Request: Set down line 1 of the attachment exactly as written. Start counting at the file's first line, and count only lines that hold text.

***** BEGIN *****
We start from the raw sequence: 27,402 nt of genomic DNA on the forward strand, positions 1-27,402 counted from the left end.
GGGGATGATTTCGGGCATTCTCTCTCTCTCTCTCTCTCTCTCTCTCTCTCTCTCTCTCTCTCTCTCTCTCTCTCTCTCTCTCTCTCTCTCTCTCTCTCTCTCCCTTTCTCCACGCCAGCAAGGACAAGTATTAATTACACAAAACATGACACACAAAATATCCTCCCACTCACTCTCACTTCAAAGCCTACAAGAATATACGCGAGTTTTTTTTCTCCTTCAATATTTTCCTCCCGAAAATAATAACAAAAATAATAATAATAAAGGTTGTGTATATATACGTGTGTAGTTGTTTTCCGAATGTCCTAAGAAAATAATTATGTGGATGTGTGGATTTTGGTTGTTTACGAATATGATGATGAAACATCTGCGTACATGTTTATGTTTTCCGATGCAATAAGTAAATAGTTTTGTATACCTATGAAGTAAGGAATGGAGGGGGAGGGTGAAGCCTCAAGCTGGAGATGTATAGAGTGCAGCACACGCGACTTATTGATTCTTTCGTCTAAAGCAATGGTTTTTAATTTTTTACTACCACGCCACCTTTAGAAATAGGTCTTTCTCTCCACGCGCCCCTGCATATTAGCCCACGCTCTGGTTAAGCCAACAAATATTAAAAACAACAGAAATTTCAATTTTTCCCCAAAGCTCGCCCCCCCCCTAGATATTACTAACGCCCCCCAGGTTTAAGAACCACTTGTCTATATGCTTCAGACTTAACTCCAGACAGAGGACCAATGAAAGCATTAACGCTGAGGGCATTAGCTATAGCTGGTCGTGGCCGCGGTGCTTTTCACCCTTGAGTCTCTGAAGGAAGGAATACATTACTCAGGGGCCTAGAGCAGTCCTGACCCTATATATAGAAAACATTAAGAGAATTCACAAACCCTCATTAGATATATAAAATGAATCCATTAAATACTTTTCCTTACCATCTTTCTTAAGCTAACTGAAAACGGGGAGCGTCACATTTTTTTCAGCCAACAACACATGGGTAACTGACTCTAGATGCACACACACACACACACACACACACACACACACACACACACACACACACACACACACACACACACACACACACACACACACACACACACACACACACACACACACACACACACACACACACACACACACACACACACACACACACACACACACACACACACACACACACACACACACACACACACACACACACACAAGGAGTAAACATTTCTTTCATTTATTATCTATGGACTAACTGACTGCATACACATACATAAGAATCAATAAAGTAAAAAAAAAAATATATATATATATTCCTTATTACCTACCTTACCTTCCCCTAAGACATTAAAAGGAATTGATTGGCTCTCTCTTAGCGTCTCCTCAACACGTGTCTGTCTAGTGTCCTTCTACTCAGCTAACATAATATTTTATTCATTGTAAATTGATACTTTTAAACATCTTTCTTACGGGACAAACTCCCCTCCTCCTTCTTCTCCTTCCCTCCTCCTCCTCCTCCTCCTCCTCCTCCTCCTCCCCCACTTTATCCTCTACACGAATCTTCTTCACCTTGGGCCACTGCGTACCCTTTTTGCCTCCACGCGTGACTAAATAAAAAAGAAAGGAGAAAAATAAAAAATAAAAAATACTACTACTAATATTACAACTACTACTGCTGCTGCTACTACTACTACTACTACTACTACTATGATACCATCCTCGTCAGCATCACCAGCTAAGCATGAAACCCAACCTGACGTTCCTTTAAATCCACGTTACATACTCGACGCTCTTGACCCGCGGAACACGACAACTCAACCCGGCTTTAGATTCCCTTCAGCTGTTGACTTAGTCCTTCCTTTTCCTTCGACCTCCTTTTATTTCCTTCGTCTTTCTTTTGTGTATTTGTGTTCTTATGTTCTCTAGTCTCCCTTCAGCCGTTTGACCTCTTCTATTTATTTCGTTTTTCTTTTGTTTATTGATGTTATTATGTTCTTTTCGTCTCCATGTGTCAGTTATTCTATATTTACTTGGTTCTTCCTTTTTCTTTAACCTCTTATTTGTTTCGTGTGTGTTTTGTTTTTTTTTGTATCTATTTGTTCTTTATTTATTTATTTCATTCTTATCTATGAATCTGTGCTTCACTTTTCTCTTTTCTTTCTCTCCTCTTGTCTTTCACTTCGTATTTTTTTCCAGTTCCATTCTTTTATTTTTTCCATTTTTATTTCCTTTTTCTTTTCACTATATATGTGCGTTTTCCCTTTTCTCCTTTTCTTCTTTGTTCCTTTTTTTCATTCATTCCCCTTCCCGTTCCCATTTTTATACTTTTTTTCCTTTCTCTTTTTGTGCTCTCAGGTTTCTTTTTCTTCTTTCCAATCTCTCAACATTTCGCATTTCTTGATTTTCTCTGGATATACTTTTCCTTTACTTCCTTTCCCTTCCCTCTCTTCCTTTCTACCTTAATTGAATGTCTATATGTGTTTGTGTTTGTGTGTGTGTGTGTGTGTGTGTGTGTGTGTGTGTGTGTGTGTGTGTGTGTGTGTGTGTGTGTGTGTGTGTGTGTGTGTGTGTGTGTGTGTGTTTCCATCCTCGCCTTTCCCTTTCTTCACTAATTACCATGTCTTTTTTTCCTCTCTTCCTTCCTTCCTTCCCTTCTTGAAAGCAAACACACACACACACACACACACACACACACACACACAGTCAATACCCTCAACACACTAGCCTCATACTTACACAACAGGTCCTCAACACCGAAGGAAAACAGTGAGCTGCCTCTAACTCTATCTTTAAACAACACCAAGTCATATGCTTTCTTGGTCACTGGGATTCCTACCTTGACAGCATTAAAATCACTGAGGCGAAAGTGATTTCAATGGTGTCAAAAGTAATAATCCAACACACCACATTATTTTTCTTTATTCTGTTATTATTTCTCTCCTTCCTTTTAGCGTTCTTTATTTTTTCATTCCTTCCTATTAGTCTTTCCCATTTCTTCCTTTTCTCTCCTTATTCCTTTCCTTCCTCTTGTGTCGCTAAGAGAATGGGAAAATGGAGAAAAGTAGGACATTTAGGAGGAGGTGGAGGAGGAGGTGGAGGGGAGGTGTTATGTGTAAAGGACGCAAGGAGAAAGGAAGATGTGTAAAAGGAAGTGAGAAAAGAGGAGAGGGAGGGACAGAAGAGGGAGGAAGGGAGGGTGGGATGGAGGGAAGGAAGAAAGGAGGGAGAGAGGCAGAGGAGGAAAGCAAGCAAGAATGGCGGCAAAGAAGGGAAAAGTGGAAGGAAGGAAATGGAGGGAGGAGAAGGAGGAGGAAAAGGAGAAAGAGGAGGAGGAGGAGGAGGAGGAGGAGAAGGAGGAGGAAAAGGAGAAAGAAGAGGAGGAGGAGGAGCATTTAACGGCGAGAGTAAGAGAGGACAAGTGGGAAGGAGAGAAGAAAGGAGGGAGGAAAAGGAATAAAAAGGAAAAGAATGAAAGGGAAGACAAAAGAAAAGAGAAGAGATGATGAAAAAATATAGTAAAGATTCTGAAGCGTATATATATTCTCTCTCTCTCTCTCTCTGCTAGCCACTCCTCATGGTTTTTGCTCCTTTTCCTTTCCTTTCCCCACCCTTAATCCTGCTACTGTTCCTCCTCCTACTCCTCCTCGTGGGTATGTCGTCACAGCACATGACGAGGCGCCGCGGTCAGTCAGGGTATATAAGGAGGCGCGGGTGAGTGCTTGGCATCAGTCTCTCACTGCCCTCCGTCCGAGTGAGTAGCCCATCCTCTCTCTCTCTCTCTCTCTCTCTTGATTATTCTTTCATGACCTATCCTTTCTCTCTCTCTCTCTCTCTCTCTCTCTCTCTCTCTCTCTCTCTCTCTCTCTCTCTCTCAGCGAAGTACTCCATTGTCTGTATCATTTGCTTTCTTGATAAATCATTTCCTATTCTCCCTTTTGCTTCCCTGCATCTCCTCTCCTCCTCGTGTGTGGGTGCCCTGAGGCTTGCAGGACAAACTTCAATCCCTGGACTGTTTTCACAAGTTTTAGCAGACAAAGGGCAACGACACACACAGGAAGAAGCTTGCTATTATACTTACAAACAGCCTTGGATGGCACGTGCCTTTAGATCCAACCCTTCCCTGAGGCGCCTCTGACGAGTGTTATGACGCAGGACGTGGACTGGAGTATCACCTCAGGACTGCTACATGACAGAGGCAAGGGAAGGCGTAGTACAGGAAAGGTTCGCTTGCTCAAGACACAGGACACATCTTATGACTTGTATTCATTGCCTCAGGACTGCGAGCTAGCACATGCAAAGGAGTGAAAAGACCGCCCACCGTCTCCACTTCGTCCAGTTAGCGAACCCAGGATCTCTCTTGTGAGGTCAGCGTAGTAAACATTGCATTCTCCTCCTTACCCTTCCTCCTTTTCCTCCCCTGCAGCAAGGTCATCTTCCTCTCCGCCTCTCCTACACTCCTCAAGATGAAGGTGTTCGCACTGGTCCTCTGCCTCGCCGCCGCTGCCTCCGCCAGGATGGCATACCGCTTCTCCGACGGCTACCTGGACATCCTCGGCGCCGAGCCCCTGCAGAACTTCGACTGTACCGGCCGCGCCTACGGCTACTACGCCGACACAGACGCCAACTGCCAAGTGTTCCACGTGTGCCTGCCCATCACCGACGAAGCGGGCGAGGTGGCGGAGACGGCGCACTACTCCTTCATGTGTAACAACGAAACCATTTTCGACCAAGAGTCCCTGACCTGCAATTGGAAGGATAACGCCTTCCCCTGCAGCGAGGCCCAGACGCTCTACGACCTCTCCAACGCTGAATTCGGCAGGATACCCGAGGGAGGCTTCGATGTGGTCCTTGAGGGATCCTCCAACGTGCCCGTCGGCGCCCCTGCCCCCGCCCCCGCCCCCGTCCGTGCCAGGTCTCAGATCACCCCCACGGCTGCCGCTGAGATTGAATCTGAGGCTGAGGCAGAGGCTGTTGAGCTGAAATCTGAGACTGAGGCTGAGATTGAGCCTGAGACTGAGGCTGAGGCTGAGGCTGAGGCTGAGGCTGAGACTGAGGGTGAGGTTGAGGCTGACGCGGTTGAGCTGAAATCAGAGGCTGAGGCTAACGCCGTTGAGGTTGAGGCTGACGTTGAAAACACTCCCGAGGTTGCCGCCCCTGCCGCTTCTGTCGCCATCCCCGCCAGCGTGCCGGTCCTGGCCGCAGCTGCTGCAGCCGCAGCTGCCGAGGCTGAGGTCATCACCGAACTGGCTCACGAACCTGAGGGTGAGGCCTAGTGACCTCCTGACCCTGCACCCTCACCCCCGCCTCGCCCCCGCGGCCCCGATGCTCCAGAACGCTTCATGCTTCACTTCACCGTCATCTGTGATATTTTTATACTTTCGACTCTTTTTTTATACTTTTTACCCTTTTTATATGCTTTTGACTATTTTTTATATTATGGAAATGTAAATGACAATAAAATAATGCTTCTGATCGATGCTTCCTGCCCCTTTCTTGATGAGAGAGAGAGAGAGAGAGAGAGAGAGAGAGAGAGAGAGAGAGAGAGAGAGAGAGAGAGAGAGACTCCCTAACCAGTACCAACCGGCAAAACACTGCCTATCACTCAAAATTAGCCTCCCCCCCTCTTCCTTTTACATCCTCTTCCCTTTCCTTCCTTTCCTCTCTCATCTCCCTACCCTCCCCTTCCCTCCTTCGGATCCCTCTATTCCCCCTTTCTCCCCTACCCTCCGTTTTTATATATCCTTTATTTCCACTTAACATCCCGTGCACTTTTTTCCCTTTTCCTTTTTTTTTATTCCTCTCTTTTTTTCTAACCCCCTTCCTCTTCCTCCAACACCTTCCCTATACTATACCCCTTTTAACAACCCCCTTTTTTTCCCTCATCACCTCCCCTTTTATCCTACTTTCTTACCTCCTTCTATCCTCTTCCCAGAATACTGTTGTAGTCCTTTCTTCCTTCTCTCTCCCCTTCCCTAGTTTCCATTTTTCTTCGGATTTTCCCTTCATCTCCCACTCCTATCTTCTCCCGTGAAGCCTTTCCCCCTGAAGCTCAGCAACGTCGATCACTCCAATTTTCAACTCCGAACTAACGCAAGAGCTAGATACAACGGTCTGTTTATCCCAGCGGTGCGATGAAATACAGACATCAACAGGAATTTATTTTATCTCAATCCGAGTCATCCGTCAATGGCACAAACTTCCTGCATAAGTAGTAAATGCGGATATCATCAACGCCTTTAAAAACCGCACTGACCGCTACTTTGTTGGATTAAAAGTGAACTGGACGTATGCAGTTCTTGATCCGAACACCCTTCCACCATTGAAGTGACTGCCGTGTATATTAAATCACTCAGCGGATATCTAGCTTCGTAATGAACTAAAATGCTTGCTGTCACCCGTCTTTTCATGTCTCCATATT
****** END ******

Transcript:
We start from the raw sequence: 27,402 nt of genomic DNA on the forward strand, positions 1-27,402 counted from the left end.